Jetter Red Square Pedal Review
Pedals that claim to cover vintage overdrive from both sides of the Atlantic are about a dime a dozen these days. The appeal is obvious, of course—who wouldn’t want to be able to move from the sound of a cranked Deluxe to a Marshall plexi with the flip of a switch? But it’s not an easy trick. The range in dynamics and tones between those two worlds might be as wide as the old Pond itself.
Jetter Effects’ new Red Square makes no claims on precisely nailing the sounds of those revered classics, but it uses the tones of the company’s Red Shift and Helium as a jumping-off point to deliver two unique voices that evoke American- and British-style tones in a practical, powerful, and great-sounding little box.
The Tone Equation
The guts of the Red Square are put together with care. The superb soldering and clean circuit board are Jetter hallmarks, and the pedal is completely handbuilt in the U.S.—right down to cutting the enclosures and etching the circuit boards.
The Red Square has the operational feel of a two-channel amp, and it’s extremely simple to operate. The Red Shift and Helium channels can be operated independently (they use the same control layouts as the standalone Red Shift and Helium pedals), but they can also be combined for more gain and power, or for more detailed overdrive tones with lower-gain use. The Red Shift side uses a trio of knobs—volume, gain, and tone—and is voiced for fluid-like gain with a very smooth attack. If the harder-rocking tones of a vintage Marshall are more of your thing, the Red/ Shift switch kicks in a gain stage that tones similar to an aluminum-panel Super Lead.
Though the Red Square delivers smooth, American-style purring overdrive and silky highs as easily as it does beastly sounding British rock tones, cascading the channels makes it capable of laying waste to a crowd in ’90s hard-rock style. There are lots of pedals that dish out drive just as hard as the Red Square can, but not many that do it with such exquisite articulation and detail.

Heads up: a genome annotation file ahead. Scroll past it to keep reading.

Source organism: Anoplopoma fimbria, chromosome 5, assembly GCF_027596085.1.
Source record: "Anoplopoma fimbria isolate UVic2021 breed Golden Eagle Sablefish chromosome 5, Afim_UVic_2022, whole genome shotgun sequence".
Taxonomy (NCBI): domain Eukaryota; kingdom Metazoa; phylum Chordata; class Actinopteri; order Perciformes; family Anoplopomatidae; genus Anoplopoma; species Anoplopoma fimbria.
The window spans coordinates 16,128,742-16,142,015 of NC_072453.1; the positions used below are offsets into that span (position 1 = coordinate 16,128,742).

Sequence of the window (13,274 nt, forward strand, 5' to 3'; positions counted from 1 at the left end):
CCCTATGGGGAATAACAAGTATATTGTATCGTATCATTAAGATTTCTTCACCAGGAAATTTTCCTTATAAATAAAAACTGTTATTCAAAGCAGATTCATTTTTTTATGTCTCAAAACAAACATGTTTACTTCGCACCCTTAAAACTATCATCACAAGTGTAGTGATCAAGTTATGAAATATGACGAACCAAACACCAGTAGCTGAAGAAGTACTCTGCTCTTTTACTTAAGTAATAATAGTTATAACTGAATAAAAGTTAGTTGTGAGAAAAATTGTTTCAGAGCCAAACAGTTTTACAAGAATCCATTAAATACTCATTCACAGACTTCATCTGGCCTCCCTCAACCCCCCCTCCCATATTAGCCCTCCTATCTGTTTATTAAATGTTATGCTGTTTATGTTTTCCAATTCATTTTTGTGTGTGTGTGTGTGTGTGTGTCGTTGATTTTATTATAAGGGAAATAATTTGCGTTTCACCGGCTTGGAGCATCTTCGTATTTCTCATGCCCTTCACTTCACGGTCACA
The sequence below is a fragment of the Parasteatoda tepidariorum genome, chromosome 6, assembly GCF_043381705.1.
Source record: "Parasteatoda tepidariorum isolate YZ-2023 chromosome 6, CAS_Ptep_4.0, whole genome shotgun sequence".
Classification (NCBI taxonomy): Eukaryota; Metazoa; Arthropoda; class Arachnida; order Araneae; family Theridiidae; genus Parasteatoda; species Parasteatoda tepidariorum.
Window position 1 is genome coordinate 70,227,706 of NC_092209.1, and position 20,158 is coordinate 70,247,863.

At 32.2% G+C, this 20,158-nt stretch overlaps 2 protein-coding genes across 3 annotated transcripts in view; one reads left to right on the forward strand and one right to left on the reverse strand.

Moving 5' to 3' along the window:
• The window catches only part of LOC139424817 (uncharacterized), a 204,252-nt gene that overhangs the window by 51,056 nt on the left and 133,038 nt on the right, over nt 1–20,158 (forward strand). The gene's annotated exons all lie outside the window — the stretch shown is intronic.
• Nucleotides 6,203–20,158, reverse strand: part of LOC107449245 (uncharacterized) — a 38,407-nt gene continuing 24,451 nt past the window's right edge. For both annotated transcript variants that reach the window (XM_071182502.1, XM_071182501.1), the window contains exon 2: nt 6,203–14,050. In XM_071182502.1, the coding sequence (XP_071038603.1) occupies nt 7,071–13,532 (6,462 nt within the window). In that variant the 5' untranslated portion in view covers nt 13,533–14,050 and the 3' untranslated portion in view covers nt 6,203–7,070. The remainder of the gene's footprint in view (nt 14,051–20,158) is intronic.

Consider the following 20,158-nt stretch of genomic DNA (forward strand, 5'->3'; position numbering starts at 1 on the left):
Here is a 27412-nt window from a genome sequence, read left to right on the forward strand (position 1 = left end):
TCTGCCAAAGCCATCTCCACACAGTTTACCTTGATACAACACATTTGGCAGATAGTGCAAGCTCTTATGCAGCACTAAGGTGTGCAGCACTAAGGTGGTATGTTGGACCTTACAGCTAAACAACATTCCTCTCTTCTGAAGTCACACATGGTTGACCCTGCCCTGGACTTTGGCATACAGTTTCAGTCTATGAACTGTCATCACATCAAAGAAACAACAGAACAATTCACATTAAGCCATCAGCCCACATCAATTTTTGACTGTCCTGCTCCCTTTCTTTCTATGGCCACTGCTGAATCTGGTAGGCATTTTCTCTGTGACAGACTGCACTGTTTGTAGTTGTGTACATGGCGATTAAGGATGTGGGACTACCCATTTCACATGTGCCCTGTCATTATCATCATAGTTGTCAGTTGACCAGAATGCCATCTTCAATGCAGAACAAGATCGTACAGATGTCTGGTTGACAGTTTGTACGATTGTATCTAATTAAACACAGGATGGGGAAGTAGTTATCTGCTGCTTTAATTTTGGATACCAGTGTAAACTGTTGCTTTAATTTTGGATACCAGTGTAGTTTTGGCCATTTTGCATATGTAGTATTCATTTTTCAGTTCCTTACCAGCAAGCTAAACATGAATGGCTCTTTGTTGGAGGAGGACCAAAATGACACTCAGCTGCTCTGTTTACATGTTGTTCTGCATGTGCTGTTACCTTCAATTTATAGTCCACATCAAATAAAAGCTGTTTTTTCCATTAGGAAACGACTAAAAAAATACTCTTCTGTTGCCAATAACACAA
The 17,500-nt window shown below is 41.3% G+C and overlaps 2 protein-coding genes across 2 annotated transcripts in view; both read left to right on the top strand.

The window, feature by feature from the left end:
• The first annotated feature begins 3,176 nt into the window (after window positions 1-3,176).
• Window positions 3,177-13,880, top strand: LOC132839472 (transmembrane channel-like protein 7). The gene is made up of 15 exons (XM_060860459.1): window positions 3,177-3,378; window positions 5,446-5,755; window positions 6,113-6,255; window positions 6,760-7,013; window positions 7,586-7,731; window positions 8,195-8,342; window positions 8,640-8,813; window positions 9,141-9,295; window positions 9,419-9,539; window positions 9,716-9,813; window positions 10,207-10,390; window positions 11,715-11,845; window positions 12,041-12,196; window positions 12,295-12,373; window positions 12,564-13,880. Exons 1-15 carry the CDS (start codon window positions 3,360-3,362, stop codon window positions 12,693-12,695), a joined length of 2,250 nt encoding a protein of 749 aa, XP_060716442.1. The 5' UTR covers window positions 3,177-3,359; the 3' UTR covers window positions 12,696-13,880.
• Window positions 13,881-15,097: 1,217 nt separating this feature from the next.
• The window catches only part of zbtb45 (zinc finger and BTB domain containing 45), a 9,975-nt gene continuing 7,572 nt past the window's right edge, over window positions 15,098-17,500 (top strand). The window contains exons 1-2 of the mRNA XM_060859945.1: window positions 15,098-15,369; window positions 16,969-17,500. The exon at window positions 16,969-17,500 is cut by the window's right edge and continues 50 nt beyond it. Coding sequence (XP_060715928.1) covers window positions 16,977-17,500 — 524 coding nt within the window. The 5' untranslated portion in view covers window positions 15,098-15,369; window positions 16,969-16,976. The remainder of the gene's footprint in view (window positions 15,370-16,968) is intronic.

The Helium side is transparent and smooth. With a Gibson SG out front, the Helium side’s low- and mid-gain settings will bring out a lot of overdrive color in a clean Fender-style amp. And the effect was particularly pronounced coming from a loud and (naturally) clean ’65 Twin Reverb. With the Jetter’s volume knob set to match the bypassed volume, small adjustments to the gain control really enhanced the Twin’s personality—especially the tight low end and glassy highs. And it also does a fantastic job of thickening up the amp’s crisp attack and accentuating the effects of pick dynamics. Maxing out the gain control yields a warmer, rounder overdrive, which is great for digging into articulate, Leslie West-inspired leads with a neck pickup.
The Red Shift side has a very different feel. The voicing is a tad darker and the overdrive is more compressed. The sustain is impressive, and bent notes—especially those above the 12th fret—ring out for what seems like eternity. The Red Shift also features the same rich and woody attack qualities as the Helium circuit. Its overdrive tones get burlier, with a slightly fuzzy edge, as the gain control reaches 3 o’clock, so it’s best to keep it below this threshold if you need a clearer tone. Flipping the Red/Shift switch kicks the unit into high gear, with a considerable boost in volume and high mids, along with more grit that barks and roars very much like a Super Lead—think Jimmy Page’s lead tone on “Since I’ve Been Loving You” from How the West Was Won. At full blast, however, it’s best to be careful when combining it with the Helium side, unless you’ve got a penchant for fuzzy overdrive. You can manage the presence by easing up on your attack, but the Jetter’ best tones in this mode come from pulling back the gain controls until the midrange is at its clearest, using the Helium side to determine punch and volume, and then using the Red Shift side to determine how saturated and aggressive the tone is.
Pound for pound, the Red Square delivers one impressive smorgasbord of overdrive tones. It’s simple to use and easy to get clear rhythm and lead sounds, as long as you don’t push the gain to the extreme—but even then it brings some really incredible fuzzy overdrive that will please players who like creamier tones. It’s also affordable, coming in at $150 less than if you bought both of the effects that inspired it separately. Metalheads probably need not apply, but vintage tonehounds who enjoy cranked American and British overdrive will relish the unique twist on these sounds.